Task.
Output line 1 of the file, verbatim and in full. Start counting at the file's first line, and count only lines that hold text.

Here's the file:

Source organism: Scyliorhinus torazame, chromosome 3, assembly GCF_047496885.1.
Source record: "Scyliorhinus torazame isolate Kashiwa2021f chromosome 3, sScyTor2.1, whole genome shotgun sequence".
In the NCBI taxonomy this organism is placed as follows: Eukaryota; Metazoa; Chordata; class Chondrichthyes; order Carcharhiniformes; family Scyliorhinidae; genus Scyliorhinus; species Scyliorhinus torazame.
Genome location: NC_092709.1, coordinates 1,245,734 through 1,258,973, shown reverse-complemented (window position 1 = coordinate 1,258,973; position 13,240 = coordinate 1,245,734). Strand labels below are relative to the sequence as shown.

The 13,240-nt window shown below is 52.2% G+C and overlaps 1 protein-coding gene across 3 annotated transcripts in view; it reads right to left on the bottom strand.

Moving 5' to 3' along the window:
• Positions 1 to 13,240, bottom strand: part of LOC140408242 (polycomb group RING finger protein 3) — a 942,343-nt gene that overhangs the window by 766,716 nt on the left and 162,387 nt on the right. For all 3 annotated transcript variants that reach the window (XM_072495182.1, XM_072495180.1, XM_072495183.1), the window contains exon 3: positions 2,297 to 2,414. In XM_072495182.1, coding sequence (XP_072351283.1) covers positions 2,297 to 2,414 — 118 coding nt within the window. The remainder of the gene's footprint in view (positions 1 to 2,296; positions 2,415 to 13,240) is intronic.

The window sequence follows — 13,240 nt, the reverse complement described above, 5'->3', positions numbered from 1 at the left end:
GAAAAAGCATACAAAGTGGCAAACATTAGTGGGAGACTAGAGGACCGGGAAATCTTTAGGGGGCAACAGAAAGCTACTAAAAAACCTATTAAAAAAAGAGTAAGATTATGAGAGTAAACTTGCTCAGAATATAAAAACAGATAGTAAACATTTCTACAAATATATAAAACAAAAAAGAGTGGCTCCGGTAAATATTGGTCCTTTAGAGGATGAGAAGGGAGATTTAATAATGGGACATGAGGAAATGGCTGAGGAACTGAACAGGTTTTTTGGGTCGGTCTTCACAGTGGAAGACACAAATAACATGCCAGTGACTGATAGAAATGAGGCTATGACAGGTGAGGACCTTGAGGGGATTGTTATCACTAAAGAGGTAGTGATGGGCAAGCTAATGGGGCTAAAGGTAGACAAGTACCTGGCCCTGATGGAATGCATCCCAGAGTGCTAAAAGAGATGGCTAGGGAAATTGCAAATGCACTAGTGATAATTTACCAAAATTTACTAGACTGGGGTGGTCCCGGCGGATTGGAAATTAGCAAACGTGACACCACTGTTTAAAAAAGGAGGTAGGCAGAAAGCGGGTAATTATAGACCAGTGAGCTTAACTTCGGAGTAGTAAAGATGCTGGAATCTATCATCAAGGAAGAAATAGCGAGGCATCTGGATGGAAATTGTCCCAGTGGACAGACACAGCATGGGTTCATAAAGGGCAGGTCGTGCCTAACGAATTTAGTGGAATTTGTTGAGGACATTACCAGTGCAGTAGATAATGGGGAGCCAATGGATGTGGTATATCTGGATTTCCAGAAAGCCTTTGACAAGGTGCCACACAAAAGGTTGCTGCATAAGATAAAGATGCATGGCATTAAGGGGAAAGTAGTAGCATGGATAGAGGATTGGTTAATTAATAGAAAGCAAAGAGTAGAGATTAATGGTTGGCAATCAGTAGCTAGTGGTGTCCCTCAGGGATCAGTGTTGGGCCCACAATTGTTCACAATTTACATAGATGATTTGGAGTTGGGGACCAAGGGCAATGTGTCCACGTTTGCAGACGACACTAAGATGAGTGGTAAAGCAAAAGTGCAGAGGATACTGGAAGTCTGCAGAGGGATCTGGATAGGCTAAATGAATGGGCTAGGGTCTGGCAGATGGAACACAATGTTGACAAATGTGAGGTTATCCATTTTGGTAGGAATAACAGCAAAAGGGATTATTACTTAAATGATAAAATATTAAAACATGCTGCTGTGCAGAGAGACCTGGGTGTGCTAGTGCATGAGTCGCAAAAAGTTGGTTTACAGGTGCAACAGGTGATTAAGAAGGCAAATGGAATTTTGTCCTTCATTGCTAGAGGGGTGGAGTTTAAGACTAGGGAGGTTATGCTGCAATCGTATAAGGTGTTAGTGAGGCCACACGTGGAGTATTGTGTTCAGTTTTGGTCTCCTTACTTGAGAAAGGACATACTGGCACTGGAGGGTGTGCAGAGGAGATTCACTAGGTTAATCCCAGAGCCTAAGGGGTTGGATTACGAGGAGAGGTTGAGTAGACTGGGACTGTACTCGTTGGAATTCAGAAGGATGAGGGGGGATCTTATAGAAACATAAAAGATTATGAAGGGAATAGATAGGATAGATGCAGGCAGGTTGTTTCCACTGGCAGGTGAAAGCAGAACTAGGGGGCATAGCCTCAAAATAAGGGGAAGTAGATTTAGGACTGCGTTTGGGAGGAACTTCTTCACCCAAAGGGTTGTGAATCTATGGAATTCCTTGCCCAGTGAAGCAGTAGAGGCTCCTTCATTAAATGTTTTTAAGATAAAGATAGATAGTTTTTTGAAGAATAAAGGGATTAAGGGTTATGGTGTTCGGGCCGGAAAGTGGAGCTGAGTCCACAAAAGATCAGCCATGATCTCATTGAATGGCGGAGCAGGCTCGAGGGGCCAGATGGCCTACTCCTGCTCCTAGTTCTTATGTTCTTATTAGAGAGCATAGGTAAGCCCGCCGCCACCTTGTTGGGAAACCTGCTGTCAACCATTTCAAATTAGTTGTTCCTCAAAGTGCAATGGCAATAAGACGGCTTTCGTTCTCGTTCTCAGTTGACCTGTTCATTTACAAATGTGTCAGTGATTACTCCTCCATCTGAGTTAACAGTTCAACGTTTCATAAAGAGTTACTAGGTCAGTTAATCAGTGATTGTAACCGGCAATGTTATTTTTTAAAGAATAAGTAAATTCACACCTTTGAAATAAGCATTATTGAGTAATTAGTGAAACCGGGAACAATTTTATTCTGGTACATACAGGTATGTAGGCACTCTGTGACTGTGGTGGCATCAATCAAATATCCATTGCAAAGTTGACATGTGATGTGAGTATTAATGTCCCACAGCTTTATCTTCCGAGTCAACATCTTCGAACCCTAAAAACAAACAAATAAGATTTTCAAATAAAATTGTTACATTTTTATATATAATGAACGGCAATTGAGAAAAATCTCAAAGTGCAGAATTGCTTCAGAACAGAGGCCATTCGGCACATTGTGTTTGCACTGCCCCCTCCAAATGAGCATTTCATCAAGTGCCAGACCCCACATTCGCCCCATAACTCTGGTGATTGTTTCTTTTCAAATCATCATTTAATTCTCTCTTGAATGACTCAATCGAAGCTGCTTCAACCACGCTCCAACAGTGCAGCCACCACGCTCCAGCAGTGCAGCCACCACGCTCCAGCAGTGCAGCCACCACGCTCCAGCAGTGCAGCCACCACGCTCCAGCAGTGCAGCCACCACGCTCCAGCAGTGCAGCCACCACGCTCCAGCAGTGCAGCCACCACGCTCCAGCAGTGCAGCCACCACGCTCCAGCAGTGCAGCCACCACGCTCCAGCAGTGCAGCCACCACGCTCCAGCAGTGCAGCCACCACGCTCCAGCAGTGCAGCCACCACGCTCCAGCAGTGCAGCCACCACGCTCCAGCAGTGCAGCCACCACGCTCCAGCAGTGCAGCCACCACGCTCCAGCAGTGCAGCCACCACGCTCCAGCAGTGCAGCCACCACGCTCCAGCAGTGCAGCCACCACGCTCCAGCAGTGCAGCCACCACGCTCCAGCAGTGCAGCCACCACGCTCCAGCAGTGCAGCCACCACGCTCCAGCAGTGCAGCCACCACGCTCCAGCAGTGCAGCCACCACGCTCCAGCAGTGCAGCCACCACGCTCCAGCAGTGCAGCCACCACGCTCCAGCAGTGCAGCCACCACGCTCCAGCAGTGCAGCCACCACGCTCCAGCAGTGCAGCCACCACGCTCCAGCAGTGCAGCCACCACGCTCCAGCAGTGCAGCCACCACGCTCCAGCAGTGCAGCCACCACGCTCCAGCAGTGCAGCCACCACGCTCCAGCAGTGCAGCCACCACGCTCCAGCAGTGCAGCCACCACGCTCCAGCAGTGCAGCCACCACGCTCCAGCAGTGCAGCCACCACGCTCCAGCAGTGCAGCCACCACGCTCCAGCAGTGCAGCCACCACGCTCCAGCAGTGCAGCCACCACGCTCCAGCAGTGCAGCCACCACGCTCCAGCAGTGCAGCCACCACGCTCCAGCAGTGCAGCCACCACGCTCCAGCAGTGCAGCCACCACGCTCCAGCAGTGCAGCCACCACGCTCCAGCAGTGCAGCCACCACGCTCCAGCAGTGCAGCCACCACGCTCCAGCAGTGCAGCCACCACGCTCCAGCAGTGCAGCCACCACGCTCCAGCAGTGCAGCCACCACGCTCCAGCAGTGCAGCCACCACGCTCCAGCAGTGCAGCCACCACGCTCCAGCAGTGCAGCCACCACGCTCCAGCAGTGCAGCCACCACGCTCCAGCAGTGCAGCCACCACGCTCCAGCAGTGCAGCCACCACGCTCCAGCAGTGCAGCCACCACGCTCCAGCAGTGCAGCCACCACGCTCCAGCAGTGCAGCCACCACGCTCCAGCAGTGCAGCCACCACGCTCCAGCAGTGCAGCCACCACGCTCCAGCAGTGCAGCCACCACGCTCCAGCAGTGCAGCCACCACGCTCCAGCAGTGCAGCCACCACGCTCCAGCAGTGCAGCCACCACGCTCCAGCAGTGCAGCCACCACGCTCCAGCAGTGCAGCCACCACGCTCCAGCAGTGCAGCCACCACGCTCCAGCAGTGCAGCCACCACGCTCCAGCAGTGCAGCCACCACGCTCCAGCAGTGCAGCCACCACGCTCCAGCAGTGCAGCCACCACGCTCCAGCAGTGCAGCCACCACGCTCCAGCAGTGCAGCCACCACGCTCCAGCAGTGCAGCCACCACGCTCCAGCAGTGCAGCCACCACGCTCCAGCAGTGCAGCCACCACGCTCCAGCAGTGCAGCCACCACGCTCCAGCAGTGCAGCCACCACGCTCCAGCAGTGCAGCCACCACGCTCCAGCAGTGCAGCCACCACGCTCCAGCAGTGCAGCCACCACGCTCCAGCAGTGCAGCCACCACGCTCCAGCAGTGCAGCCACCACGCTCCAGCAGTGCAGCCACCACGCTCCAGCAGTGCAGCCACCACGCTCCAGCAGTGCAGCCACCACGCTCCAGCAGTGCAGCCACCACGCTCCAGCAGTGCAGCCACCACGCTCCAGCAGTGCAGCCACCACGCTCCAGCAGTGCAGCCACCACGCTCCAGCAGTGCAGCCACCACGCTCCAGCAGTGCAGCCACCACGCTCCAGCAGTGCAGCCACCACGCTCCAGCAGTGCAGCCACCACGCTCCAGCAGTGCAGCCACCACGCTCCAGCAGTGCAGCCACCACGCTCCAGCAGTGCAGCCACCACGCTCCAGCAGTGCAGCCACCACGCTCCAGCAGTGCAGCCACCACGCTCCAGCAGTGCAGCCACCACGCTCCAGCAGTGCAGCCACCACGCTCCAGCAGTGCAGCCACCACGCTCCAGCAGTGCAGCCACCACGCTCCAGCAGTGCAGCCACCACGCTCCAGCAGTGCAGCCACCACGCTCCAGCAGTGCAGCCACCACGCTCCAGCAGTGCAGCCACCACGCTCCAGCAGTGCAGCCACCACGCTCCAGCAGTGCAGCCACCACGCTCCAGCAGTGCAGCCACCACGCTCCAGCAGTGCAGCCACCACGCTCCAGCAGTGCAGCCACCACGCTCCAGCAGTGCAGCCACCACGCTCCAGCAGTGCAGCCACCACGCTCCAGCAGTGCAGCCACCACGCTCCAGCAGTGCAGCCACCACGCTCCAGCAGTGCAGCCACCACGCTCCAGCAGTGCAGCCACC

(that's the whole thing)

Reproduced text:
Source organism: Scyliorhinus torazame, chromosome 3, assembly GCF_047496885.1.